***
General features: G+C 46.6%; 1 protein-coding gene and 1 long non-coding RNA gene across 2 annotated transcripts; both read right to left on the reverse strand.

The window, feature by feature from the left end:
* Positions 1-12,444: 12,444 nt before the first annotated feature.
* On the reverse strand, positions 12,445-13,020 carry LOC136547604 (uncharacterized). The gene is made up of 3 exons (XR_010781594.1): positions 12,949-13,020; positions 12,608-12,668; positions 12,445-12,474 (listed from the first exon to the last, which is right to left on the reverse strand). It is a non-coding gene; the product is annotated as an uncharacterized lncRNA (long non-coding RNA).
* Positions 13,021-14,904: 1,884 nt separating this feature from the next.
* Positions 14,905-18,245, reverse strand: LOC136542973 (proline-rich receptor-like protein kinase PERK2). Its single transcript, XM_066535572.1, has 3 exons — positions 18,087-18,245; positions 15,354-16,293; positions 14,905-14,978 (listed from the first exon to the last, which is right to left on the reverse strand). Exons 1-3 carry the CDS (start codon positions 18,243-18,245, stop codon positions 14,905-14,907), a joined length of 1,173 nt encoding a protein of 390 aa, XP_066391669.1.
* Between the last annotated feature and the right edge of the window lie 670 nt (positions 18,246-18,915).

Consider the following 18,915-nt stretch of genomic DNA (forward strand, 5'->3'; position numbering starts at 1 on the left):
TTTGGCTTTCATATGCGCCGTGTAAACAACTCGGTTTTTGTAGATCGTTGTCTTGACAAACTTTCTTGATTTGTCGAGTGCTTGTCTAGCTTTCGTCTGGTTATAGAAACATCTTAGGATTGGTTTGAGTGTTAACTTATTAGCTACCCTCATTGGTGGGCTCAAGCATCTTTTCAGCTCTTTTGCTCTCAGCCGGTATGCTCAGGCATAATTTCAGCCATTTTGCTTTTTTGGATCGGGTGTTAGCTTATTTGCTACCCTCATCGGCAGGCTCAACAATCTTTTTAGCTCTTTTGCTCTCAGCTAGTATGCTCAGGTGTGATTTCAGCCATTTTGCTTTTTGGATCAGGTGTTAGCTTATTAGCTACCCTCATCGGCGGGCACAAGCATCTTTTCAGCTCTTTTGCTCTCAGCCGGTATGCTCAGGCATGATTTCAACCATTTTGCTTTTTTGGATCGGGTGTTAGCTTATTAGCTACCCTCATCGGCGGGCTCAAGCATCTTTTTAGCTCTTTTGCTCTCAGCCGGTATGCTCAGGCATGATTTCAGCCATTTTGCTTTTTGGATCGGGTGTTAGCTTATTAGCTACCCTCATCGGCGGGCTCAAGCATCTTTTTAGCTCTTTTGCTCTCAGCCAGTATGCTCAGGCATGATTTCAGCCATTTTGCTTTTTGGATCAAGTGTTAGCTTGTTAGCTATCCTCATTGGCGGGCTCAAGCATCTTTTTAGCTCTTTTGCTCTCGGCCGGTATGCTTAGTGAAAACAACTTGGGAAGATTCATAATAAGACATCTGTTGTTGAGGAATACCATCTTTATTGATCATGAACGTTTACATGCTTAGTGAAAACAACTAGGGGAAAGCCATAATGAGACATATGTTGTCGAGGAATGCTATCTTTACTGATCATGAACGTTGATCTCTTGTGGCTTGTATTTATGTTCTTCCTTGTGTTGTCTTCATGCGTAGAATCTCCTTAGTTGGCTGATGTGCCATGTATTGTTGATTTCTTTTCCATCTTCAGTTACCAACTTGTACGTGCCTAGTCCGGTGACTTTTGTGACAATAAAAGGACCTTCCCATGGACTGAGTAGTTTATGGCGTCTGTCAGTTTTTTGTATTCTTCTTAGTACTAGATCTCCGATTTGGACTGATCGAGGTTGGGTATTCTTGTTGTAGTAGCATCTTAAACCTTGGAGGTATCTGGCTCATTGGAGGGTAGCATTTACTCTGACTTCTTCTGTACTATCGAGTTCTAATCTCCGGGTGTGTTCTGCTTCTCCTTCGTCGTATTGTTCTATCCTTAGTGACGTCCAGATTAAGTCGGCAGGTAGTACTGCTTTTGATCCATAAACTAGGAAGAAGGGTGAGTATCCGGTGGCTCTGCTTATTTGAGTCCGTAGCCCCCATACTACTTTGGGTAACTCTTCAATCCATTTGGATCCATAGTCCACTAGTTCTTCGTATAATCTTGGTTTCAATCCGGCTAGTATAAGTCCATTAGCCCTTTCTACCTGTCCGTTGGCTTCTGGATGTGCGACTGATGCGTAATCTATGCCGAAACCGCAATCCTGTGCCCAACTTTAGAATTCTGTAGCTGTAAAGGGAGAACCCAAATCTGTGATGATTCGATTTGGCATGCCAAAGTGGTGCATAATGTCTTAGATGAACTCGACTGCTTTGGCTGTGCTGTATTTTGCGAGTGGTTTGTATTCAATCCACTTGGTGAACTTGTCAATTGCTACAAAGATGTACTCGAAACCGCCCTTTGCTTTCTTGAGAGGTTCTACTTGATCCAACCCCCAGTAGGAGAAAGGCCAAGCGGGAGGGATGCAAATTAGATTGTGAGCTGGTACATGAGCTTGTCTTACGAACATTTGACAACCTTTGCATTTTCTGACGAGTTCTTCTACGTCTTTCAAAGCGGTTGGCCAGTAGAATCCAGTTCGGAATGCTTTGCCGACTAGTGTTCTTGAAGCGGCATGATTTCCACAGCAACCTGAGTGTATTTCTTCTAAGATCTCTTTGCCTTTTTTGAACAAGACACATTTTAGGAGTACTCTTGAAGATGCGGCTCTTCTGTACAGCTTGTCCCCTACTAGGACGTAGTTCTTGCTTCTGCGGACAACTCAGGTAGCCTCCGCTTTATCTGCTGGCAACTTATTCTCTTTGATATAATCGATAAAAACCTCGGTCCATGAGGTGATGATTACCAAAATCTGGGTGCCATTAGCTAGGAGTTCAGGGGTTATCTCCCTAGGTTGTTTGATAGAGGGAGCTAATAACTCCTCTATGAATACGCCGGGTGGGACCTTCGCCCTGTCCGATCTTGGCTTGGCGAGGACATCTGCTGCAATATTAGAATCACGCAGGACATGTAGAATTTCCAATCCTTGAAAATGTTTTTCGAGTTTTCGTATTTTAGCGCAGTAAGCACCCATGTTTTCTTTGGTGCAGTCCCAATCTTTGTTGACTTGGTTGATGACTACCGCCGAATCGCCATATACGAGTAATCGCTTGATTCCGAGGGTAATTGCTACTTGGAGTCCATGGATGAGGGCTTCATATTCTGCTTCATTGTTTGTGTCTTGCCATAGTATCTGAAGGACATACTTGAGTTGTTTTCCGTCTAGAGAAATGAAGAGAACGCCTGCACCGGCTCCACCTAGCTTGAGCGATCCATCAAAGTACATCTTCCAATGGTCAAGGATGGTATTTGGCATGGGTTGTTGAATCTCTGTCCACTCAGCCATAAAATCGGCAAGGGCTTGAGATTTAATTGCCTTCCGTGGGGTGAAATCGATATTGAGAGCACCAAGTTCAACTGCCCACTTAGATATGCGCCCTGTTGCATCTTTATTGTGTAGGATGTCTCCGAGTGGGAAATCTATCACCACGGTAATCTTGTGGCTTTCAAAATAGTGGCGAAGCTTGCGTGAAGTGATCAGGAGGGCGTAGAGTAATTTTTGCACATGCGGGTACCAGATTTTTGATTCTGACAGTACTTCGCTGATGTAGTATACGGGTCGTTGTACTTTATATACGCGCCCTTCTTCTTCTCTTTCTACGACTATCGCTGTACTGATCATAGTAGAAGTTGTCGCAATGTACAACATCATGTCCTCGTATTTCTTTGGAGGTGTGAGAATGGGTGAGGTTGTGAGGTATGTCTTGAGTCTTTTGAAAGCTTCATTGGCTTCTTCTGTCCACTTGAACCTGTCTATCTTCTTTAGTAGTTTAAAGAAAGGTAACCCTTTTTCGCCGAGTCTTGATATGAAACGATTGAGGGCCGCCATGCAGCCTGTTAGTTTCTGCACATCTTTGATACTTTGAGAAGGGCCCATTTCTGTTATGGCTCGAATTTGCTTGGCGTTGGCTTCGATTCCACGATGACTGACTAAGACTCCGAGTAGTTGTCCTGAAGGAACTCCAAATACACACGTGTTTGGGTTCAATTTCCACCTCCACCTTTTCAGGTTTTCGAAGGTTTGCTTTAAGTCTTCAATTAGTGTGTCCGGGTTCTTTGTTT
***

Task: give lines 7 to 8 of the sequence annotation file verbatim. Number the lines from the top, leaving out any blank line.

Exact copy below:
* Between the last annotated feature and the right edge of the window lie 670 nt (positions 18,246-18,915).

Consider the following 18,915-nt stretch of genomic DNA (forward strand, 5'->3'; position numbering starts at 1 on the left):